In late 2016 the country of Liberia lost internet connectivity because of a massive distributed denial of service (DDoS) attack. Now the man responsible, Daniel Kaye (pictured) is in prison, after receiving a 2 years 8 months sentence from a UK court.
Kaye pleaded guilty to renting his Mirai-powered botnet to the Liberian network Cellcom, who engaged his services to undermine rival telco Lonestar. Kaye launched DDoS attacks at Lonestar that were so powerful that the whole country was affected.
The consequent churn of Lonestar customers is estimated to have cost them in excess of USD10mn. The telco was forced to spend USD600,000 just on preventing the attacks from taking them down again.
Kaye, like other hackers, obtained the code for the Mirai malware when the original author published it online. Mirai is designed to infect routers and IoT devices. Kaye developed a variant of Mirai that ironically exploited a weakness with internet-connected Dahua security cameras. He took control of thousands of the devices with the intention of profiting from his DDoS-for-hire service, which was advertised via XMPP/Jabber.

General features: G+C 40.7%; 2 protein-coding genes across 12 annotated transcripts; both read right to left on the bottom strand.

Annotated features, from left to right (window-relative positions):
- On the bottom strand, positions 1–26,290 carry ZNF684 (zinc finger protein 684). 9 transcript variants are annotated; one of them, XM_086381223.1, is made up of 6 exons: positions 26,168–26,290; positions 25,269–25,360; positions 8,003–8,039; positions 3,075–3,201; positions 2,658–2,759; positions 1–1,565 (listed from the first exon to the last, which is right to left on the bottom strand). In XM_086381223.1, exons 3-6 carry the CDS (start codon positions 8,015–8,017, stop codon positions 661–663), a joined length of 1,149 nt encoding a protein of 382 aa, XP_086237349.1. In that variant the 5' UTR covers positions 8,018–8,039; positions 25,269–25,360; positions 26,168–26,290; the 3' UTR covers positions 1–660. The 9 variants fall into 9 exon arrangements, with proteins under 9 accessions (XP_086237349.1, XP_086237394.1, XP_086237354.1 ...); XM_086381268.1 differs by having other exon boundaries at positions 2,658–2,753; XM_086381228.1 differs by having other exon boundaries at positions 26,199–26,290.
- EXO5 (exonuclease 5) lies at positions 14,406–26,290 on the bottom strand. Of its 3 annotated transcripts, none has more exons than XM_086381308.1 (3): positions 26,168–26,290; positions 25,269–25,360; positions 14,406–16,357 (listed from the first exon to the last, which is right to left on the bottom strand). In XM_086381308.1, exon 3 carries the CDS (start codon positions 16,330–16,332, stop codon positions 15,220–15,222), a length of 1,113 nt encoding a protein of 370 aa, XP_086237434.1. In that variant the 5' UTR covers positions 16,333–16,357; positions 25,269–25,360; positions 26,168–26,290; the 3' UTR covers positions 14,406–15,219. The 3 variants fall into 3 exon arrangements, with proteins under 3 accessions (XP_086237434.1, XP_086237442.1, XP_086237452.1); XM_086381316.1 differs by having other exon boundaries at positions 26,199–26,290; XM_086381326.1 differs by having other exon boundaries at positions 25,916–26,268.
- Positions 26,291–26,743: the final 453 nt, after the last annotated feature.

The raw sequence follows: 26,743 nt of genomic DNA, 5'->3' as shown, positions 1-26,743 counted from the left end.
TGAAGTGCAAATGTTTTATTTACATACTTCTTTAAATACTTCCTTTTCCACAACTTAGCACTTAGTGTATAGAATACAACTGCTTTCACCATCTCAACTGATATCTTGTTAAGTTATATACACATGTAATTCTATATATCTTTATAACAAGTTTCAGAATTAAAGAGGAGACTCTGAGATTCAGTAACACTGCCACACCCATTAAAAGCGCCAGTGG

Kaye was arrested in the UK in February 2017 following an investigation by the National Cyber Crime Unit of the UK’s National Crime Agency. He was extradited to Germany where he received a suspended sentence for attacks on Deutsche Telekom that affected a million customers. He was then returned to face trial in the UK in August 2017.
A press release from by the National Crime Agency described Kaye as a “highly skilled and capable hacker-for-hire”. They described his botnet as “one of the world’s largest networks of compromised computers”.
The prison sentence for Kaye should have been a lot longer. The economic cost of denying internet access to millions of people extends well beyond the losses of any single telco. Huge amounts of resources are expended on providing network connectivity only to be wasted by the machinations of individuals like Kaye. Whilst the UK authorities are to be commended for pursuing Kaye and securing his conviction, legislators and courts must impose more severe penalties to protect a world increasingly dependent on the internet.
The following video shows Mike Hulett, Head of Operations at the National Cyber Crime Unit, talking about Kaye and his crime.